The past several weeks my Facebook friends have been swapping lists of their “Ten Most Influential/Important Books.” Now, typically social media trends don’t excite me and giving into peer pressure does not sound very enticing. But when it comes to books and reading, the bibliophile within cannot resist. So I gave in. But seeing all those lists got me thinking: we all have books we have read. What about books that we should have read? In other words, are there some books, or at least some types of books, that educated Christian men and women should read in order to understand who we are and how we have gotten where we are culturally?
As both a lover of books and creator of lists, I had made a “Ten Books You Should Read” list before (and, whatever else I’m about to suggest, we should all consult and read the “Canon” of Western Civilization). Never are my lists intended to be “closed canons”, but instead starting points. So I returned to and modified my list of books that every American Christian should read: Continue reading
A few days ago, my mail contained one of my favorite things: a box full of books! The good folks of the Baker Publishing Group were kind enough to send me three of their latest books to review:Andrew B. McGowan’s Ancient Christian Worship: Early Church Practices in Social, Historical, and Theological Perspective; the second edition of Craig G. Bartholomew and Michael W. Goheen’s The Drama of Scripture: Finding Our Place in the Biblical Story; and James W. Thompson’s The Church According to Paul: Rediscovering the Community Conformed to Christ. I’m looking forward to engaging these works and reviewing them.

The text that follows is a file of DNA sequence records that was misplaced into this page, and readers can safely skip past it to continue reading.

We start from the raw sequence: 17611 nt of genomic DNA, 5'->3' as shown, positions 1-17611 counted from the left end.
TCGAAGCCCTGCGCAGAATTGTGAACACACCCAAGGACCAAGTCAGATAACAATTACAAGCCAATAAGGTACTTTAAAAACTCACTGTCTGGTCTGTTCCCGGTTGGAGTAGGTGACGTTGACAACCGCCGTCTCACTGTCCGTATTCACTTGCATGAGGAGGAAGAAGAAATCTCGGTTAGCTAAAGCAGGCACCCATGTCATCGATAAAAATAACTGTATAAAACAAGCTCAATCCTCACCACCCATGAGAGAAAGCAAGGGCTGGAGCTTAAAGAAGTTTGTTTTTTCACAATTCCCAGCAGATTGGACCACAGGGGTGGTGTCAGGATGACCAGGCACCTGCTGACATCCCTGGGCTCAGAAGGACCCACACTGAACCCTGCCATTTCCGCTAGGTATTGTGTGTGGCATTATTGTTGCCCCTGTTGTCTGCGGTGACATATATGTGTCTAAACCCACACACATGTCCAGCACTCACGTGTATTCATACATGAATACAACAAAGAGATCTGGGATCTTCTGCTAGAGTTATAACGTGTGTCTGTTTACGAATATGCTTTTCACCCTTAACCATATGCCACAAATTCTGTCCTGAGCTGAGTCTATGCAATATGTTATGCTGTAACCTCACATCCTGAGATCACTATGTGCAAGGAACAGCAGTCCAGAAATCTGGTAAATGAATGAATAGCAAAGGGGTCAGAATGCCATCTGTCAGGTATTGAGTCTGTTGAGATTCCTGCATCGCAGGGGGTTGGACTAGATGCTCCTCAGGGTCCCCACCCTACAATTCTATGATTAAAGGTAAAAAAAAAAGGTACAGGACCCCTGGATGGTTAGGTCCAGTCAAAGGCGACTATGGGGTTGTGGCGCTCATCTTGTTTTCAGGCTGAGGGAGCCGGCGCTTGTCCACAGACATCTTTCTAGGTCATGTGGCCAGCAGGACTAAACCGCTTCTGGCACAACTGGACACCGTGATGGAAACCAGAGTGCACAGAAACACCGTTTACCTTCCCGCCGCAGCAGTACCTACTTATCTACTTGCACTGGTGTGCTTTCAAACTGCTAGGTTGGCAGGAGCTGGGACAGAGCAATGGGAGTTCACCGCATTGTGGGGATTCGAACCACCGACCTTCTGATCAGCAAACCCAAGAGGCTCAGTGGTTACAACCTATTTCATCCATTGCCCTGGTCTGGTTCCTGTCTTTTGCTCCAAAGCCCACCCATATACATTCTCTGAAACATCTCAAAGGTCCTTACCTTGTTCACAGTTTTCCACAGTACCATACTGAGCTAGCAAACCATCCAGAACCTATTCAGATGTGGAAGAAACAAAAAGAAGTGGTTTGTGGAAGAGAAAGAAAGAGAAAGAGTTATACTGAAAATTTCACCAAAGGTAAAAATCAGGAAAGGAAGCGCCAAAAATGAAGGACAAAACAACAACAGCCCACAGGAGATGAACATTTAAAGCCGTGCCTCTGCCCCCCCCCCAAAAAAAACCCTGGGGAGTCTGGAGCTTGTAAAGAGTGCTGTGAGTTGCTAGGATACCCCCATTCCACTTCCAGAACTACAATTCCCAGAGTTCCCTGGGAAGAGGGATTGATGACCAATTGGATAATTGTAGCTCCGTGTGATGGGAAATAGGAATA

As the books for my PhD at Saint Louis University being to pour in (methinks Amazon loves me right now), I am trying to wrap up my summer reading list (pictured to the right). I’ve made some significant progress on this stack over the past couple of days, and hope to be complete (or nearly so) by this coming Monday.
In addition to my required reading lists, this fall I hope to engage the Divergent series (finally saw the movie and found it fascinating), The Decline and Fall of the Roman Empire (Gibbons), and The History of the English Speaking Peoples (Churchill).
What are you reading? Do you have any suggestions for my fall reading list? Comment people to let me know.
Nothing can be more frustrating (or worrisome) as reading something in the Bible and a) not understanding what is going on or b) finding some sort of apparent contradiction in the text. Below are some suggestions on how to best to approach and make sense of these difficult passages.
1. Context is key. Before trying to make sense of a passage, it is imperative that you understand its context. This means never reading a single, solitary Bible verse, but always at least a paragraph. Reading in context also means that you should try to understand passages wider literary, theological, and historical contexts as well. Understanding why Paul wrote to the church at Corinth, the everyday situation of Christians living in first century Corinth, and what ancient Corinth looked like can go a long way in making sense of First Corinthians. Continue reading